In honor of African American History Month, I'm recognizing the first African American woman elected to the Tennessee State Senate—Senator Thelma Harper of District 19. Prior to her 1991 historic election to the State Senate, Harper served 8 years on Davidson County's Metro Council.
UPDATE: It is with heavy hearts that I'm providing an update that former Sen. Harper passed away at the age of 80, on Thursday, April 22nd. Though the circumstances of her death are unknown, it was reported by her daughter, Linda, that "she passed peacefully and unexpectedly...holding my hand."
In honor of her extraordinary life and impactful work for the government and community, I've updated this blog post with more details about her work and life.
Nashville is a city rich with history. And it's also a city rich with several known and unknown stories about heroes and heroines standing up to inequality and injustice, since its 18th century birth. Or—in the case of the individual I chose to write about for African American History Month—someone who wasn't afraid to shatter a well-intact ceiling.
Previously a Metro Council member and delegate to the Democratic National Convention, Thelma Harper was the first African American female elected to the Tennessee State Senate in 1989, and served nearly 30 years.
Senator Harper was also one of 21 Civil Rights figures honored at the Vanderbilt-South Carolina men's basketball game last weekend (the game was on Saturday, Feb. 18th, 2017). Following an opening ceremony where the honorees were recognized, the players continued the tribute by wearing special edition uniforms dawning the names of each Civil Rights' figure on the back.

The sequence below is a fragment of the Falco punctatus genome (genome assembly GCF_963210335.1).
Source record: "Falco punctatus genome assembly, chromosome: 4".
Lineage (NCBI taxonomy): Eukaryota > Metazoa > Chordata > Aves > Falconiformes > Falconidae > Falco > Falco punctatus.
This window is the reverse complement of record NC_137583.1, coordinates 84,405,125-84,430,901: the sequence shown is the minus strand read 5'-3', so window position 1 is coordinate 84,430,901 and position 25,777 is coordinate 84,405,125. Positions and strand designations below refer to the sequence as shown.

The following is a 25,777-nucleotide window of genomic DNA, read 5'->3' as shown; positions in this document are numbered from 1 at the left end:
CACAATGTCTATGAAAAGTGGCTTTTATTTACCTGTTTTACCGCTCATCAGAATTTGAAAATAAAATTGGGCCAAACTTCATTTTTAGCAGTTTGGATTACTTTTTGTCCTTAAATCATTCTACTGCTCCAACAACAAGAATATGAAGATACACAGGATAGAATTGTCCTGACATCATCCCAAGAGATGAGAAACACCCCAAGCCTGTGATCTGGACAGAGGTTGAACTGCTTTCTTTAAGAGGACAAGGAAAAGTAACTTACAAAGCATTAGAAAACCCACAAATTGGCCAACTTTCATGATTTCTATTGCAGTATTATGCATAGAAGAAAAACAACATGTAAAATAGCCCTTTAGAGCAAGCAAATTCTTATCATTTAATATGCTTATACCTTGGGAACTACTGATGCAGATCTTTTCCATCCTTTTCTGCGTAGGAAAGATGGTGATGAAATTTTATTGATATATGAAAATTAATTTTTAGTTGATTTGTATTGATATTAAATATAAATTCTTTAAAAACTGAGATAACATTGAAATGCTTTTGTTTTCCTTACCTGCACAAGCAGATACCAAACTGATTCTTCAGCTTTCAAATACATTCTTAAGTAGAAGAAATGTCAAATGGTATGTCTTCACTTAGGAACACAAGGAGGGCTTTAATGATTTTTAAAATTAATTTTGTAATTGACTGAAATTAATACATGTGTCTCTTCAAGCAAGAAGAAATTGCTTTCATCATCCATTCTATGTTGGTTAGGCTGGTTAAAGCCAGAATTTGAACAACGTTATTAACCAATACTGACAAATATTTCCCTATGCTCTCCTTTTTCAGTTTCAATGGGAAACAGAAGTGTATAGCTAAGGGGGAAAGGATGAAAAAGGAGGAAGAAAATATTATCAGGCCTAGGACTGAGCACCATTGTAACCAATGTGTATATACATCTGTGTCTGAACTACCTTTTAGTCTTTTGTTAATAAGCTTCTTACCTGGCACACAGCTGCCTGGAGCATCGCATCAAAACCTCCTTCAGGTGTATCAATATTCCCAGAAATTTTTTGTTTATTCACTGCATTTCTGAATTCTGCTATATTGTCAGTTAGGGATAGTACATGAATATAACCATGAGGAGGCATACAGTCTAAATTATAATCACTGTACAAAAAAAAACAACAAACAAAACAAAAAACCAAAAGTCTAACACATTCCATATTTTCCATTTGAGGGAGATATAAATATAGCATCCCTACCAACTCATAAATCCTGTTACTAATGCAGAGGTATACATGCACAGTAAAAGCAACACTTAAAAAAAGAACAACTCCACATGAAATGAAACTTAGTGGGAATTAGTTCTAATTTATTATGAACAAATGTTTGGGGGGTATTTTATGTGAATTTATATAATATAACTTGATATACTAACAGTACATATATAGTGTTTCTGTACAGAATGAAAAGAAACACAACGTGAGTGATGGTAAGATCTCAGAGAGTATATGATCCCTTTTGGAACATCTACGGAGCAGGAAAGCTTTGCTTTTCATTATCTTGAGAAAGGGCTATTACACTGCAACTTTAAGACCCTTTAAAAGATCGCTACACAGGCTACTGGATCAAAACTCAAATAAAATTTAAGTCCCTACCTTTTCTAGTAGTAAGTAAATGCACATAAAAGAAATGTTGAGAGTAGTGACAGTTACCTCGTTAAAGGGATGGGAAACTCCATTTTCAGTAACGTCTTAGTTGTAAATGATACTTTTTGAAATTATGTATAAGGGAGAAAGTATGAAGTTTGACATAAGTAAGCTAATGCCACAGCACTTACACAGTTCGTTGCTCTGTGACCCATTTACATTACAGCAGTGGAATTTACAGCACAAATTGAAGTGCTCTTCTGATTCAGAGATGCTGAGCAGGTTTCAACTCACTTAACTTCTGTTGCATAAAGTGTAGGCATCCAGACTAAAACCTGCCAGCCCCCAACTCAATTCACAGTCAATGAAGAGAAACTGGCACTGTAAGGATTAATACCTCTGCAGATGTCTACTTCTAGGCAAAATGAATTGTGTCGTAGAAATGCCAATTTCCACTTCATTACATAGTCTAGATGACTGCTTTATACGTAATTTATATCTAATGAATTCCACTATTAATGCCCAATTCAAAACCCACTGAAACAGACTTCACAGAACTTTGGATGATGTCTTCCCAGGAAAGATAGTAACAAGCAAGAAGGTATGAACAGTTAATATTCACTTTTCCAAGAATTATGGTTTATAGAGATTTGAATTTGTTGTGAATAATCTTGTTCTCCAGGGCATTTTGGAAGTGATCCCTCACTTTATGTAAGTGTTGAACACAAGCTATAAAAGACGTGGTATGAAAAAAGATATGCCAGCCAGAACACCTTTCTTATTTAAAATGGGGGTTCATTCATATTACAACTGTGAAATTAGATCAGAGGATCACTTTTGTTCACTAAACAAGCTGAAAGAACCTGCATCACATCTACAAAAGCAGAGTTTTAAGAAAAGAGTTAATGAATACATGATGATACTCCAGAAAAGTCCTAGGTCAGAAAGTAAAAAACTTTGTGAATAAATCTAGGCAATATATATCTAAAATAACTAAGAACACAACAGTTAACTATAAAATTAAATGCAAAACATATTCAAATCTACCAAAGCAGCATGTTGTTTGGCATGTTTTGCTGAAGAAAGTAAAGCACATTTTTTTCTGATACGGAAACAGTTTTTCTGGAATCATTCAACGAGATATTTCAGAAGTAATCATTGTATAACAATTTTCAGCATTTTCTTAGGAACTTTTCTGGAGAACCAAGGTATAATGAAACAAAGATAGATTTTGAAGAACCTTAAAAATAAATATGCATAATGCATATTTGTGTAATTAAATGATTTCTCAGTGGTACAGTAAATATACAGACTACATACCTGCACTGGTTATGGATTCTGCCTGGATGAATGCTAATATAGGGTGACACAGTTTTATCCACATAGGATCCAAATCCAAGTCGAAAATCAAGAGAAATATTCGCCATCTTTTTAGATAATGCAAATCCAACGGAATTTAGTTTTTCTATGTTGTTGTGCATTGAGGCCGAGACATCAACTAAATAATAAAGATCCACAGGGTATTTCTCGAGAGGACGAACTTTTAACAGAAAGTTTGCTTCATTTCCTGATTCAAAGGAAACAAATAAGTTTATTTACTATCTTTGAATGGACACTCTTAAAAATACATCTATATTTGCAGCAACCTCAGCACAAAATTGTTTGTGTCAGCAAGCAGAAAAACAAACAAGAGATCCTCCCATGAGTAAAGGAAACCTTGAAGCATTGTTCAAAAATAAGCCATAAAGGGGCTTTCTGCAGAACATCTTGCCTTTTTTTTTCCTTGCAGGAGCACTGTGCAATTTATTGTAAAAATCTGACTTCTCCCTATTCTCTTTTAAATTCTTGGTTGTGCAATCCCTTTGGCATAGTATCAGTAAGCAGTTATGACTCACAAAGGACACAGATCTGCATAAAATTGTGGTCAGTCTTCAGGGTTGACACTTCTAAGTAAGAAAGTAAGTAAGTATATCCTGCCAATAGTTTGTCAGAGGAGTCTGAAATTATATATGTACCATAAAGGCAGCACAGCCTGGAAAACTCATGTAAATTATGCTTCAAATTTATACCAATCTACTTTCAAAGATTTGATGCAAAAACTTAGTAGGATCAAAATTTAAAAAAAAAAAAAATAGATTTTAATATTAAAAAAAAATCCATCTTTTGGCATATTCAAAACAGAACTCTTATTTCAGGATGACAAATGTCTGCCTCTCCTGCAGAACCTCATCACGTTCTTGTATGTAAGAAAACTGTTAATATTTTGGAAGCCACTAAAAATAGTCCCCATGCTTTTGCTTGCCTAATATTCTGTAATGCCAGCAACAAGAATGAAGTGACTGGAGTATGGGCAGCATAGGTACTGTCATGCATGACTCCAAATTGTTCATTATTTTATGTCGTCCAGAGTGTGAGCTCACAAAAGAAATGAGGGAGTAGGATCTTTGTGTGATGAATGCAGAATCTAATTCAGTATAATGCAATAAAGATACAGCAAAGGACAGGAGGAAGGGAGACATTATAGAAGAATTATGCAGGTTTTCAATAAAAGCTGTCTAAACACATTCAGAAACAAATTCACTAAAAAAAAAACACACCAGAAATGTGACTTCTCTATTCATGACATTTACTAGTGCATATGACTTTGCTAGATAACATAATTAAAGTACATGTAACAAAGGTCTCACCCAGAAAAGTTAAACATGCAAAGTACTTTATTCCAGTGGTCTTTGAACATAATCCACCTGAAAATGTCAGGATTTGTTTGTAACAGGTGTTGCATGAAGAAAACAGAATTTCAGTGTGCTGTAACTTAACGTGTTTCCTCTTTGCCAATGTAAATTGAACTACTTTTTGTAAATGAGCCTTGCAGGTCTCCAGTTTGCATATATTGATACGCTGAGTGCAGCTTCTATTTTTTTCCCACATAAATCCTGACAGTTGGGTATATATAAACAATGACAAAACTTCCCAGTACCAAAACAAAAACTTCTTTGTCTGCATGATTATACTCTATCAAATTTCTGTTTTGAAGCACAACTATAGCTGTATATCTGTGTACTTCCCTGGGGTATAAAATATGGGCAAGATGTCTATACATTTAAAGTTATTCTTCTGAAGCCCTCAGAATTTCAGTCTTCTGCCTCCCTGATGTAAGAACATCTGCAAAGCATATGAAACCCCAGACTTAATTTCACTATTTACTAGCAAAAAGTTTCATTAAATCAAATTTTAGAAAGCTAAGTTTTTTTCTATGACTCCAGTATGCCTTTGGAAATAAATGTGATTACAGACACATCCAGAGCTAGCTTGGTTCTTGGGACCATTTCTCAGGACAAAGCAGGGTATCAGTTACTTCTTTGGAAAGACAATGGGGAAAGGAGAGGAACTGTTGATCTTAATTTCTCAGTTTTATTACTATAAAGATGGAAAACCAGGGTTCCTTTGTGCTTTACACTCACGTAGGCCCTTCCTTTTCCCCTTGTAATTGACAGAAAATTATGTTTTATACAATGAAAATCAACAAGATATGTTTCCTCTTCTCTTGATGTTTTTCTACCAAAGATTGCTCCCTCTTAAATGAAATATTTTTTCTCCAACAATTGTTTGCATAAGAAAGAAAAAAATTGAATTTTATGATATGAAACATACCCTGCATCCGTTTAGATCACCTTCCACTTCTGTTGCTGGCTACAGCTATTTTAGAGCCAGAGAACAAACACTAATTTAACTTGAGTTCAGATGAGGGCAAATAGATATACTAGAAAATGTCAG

This tribute was a part of Vandy's Equality Weekend, also coinciding with the 50th anniversary of former Vandy players Perry Wallace and Godfrey Dillard breaking the SEC basketball color barrier, in the 1966-67 season. The tribute by the school shows a considerable stride in bringing more diversity to the campus, especially considering the school's history has not always reflected cooperation with Civil Right's efforts. For example, when Rev. James Lawson was a student in the Divinity School at the university, he was expelled in 1960 over his leadership in the Nashville lunch counter sit-ins.
Before Reaching the Senate
Though Harper broke through the Senate ceiling for African American women with her 1989 election to the Tennessee State Senate, Sen. Harper's political career began years before when she served as a delegate to the Democratic National Convention (1980, '84, '88, '92, 2000, '04, '08, and '12), and served 8 years on Metro Council. Harper was the second female minority to serve on Metro Council, after Lois Jordan who was on the Council from 1971-75.
According to a 1983 Standing Committees' directory, Harper was on the following standing committees while on Metro Council:
- Planning, Zoning, Historical and Port Authority
- Codes, Fair and Farmers Market
After scanning through several of Metro Council's Agendas and Minutes' pages to see what sort of work she was involved in, I found that she was a leader in the fight over the Bordeaux Landfill, with several protests and blockades (of dump trucks) to which she was arrested for, along with several other community activists. It was a successful fight though, and the facility was closed and she then sponsored legislation to create equitable standards for landfill locations.
I also came across a bill she sponsored/introduced involving the acquisition of property for the construction of Tucker Road Bridge and approaches over Whites Creek, which passed on the first reading.
Bring on the State Senate
After her historic election in 1989, she became the first African American woman to preside over the Senate body. She was then appointed by Lt. Gov. John Wilder to chair the Senate government operations committee.